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Post by SmartShopp3r » 04 Nov 2009, 17:54

colaroid wrote: All I remember was that I found it dull, and gave it to charity. I don't remember any of the storyline becuase it made no impression on me. Is it a boys book?
Couldn't say it better myself. I completely agree with colaroid.

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Post by wiggicc » 24 Dec 2009, 16:30

These 4 books are great, all dealing with different facets of life and all making their deserving marks on the world.

Catcher In The Rye was a book, while reading, i thought of nothing more than ending. It felt pretentious and boring in the beginning. I didn't think Holden was misunderstood, just a brat, but after getting used to Holden and his ways, i soon felt like i was on his side, wanting him to succeed every step of the way. The character development is amazing. Everyone has days when they feel like Holden and that's why he's such a great character, so relateable and out of touch with himself and the world around him. With most books I close the book feeling like i just got through reading a story about some arbitrary characters in some far off place where the world is rotating the opposite way of mine. Are these books bad? No. But they don't stick. If you want a book that sticks, read Catcher in the Rye. Even if you hate it at first i'll guarantee you'll never forget Holden.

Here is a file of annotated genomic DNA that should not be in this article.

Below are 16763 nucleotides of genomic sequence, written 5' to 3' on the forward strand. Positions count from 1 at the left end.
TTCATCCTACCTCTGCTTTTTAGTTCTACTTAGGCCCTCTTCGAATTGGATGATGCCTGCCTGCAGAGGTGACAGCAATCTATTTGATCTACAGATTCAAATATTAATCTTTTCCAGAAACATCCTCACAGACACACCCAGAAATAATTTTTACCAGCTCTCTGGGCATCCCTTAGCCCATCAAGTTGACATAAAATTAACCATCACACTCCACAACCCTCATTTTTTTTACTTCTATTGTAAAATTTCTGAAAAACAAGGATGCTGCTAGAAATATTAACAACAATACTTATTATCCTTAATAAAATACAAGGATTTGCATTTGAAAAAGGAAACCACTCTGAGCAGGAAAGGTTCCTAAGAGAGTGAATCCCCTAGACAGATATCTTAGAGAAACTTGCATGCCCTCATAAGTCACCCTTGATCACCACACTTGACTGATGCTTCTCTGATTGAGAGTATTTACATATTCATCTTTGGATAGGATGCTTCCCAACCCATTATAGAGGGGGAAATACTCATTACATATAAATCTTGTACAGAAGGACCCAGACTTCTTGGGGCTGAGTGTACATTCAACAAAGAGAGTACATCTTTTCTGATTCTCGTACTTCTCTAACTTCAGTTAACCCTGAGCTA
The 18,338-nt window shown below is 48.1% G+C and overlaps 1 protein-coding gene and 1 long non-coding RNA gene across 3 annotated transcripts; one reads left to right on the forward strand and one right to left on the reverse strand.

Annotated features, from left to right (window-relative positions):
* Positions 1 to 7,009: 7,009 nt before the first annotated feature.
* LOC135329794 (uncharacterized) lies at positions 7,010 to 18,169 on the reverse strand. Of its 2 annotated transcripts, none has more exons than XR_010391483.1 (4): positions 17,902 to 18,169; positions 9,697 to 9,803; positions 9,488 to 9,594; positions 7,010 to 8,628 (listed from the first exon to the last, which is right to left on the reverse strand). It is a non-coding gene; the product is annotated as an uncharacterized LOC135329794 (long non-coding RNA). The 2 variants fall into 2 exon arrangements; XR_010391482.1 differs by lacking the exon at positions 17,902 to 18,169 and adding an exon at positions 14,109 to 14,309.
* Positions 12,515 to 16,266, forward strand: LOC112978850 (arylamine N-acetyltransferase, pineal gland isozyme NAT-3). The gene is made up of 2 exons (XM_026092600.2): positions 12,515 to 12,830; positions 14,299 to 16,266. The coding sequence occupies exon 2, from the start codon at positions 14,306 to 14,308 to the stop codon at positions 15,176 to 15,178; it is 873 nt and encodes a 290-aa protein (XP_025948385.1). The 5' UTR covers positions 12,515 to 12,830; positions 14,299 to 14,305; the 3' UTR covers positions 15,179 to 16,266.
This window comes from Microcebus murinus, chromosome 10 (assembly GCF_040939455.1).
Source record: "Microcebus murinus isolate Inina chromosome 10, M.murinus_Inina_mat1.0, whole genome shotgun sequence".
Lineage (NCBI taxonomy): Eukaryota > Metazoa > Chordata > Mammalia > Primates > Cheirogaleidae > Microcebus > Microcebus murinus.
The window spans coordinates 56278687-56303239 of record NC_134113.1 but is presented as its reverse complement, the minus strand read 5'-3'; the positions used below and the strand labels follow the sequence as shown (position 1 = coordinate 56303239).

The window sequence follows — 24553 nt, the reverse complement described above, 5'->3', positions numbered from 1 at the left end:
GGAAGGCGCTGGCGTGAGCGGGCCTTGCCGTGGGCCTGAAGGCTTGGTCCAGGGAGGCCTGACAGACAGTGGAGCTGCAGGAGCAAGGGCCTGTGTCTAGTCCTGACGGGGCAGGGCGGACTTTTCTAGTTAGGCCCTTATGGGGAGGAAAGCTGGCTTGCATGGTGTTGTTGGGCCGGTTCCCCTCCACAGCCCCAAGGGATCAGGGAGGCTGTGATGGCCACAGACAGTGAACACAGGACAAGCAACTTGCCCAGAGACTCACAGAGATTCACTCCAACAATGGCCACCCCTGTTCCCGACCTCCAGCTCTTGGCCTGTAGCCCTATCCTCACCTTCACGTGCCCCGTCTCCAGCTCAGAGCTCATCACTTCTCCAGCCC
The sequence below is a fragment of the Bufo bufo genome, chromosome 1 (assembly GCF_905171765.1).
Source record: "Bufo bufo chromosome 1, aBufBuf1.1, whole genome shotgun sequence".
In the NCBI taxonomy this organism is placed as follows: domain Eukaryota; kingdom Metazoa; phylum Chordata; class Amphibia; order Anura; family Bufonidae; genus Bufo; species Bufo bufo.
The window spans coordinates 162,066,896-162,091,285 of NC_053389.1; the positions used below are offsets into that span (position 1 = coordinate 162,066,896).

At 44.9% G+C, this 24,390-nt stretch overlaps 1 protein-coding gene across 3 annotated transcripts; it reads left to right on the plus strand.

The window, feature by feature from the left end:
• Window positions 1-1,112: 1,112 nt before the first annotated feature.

Of Mice and Men. What can you say about this book? Steinbeck is probably my favorite writer thus far in my life. He has a knack for heart wrenching scenes. Most notably in this book. If you have a heart, it will break. Don't even try to keep from it, it will happen. Lenny and George's friendship translates even to the most obtuse and blind. After reading this, you don't have to be told what it's about or why things happened the way they did, you just know. 2 words: READ IT!!!